In the rush to be part of Africa’s growth story, we can’t turn a blind eye to
the challenges. If Africa is to sustain its rate of growth in the long run,
it needs electricity, roads, ports, deeper capital markets, better jobs,
more credit for SMEs – the list goes on. A recent report we commissioned on
Africa showed the massive, job-creating potential of Africa’s SMEs, with
more than 400 jobs supported for every $1m of bank financing, more than
double the employment created in other sectors. SMEs are crucial drivers of
economic growth, yet lack of credit is still a major constraint for these
Worse, and affecting all of sub-Saharan Africa, is a desperate lack of power.
Africa, as a whole, generates just 4pc of the world’s power and the bulk of
this is in South Africa and the North African region.
As many as 500m Africans don’t have access to modern energy and it’s holding
back their economic potential. Sustained, large-scale investment in power
generation is critical if African countries are to go on delivering
impressive economic growth rates while creating better lives for people.
That’s why we support the five-year Power Africa initiative, launched last
summer by President Obama, to invest in power projects that will deliver up
to 10,000 megawatts of new electricity generation.
We know there is massive demand for this and the programme is proving
successful across a number of African countries. In fact, we’re on course to
exceed our $2bn financing pledge – over 20pc of the total private sector
commitment – significantly ahead of time.
It’s clear banks can help African businesses grow and create jobs, and not
just by investing in infrastructure. We can encourage clients from other
parts of the world to consider investing more in the continent. We can use
our local market knowledge, built up over many decades, to help connect
Africa to the world, supporting trade along multiple corridors – including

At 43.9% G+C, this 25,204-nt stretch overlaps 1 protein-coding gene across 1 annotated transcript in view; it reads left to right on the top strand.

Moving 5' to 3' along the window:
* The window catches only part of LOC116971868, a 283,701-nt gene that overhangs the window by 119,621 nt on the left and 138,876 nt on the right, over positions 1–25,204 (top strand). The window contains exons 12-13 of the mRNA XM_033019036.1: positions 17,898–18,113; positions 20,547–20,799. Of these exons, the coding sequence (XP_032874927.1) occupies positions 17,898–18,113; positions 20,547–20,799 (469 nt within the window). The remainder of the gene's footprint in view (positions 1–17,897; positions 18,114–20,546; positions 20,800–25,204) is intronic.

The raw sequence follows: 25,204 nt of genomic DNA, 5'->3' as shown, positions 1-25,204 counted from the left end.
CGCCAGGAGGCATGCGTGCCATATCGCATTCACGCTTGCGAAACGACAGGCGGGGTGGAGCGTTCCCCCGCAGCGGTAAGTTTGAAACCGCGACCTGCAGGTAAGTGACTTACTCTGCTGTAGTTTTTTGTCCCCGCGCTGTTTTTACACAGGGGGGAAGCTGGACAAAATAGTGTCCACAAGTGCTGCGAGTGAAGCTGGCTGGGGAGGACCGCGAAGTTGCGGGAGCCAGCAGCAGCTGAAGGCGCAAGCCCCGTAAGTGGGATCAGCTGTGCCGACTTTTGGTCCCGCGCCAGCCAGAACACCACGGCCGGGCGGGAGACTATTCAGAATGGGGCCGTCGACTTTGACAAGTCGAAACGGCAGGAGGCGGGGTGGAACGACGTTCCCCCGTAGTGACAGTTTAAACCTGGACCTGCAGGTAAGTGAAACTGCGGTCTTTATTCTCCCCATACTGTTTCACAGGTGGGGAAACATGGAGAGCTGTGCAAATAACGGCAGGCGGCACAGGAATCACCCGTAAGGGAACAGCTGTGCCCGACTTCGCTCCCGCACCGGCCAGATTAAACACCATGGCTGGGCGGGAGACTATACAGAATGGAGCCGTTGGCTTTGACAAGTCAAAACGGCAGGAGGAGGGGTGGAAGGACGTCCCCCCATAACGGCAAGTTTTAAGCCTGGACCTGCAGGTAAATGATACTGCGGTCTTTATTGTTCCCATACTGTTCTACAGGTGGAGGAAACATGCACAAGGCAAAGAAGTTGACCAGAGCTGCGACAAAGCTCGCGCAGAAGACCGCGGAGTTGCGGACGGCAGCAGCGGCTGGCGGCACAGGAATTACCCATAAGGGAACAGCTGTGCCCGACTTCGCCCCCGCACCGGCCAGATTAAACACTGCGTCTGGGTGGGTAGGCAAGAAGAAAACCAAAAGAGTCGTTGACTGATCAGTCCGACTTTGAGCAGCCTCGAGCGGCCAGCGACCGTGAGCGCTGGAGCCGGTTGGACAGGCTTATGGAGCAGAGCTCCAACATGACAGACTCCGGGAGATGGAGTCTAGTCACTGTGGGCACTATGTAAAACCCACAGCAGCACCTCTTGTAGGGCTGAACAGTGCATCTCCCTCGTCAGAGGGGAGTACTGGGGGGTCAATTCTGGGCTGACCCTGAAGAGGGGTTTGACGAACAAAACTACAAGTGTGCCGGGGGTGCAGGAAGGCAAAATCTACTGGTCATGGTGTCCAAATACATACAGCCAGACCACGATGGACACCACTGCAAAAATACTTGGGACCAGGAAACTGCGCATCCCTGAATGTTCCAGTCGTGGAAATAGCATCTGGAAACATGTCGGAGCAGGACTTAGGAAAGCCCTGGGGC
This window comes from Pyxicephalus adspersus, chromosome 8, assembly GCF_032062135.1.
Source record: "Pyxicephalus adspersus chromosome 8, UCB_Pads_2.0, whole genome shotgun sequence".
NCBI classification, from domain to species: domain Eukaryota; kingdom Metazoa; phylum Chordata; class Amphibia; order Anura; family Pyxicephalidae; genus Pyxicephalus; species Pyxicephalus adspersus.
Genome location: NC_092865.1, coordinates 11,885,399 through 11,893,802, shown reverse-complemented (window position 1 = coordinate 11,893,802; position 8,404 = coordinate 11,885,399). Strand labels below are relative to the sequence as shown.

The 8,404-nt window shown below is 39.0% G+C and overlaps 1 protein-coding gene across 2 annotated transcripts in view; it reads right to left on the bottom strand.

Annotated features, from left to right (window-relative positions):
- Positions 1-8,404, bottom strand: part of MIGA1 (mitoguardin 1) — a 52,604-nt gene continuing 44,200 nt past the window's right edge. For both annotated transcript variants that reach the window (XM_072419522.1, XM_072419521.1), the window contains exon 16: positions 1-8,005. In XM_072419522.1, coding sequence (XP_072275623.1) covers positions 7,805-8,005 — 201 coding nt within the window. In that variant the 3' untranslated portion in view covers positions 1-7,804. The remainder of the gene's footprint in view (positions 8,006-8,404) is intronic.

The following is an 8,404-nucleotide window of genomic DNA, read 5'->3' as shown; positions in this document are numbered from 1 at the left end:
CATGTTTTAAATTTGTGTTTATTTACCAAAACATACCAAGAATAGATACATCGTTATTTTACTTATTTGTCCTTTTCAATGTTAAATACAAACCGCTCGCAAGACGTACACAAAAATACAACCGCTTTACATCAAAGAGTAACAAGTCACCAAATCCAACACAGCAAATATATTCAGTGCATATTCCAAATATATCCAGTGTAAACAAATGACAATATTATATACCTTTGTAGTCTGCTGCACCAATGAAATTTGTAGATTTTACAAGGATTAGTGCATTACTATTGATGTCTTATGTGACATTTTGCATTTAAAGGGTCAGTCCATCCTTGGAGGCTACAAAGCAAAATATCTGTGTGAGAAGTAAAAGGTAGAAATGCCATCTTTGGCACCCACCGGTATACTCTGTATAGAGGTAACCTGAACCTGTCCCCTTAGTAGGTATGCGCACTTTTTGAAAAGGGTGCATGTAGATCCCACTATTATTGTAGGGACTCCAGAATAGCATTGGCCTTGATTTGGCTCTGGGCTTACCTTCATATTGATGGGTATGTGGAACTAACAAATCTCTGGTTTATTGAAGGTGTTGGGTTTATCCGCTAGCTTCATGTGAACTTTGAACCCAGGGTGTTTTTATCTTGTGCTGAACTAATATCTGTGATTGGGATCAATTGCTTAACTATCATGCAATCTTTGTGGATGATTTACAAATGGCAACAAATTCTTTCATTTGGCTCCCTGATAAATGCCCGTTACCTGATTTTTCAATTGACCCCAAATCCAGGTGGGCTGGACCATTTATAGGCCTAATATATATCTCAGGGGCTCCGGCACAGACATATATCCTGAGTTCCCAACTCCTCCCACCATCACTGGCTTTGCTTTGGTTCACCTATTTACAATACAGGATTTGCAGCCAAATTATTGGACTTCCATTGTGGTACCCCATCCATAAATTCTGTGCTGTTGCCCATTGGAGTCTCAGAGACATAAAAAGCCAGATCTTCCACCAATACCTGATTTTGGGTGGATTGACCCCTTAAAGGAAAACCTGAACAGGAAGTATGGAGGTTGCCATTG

with the UK, in line with David Cameron’s goal to catch up on foreign trade,
doubling UK exports and getting 100,000 more UK companies exporting by 2020.
Above all, we can play a role simply by staying open for business, supporting
clients in African markets consistently over the long term. Bank financing
facilitates economic activity, and its impact is not limited to the
businesses and individuals that receive it. Our recent report on Africa
showed that our financing and operations in Sub-Saharan Africa directly and
indirectly support some 1.9m jobs and 1.2pc of GDP in the region.
Other roles are less obvious but also make a difference, such as helping
African governments to build robust banking systems that give African
consumers and businesses better access to finance. This includes making sure
there’s a well-trained financial sector workforce.
Around 98pc of our more than 8,000 employees in Africa are African and many
will go on to build their own businesses or run companies and financial
institutions. While they work for us, we encourage them to share knowledge
with communities, teaching financial literacy to young people or training
small business owners.
Banks can’t attract the capital they need without generating value for
shareholders but nor can this value be a goal in itself. At a time when
banks are coming in for a lot of criticism – some of it justified – it’s
worth remembering these crucial roles banks can play in the societies where
As Africa opens up, attracting interests from investors and business around
the world, I call on bankers to focus their efforts on business decisions
that support long-term growth in communities, as well as commercial success.
Mike Rees is deputy group chief executive of Standard Chartered Bank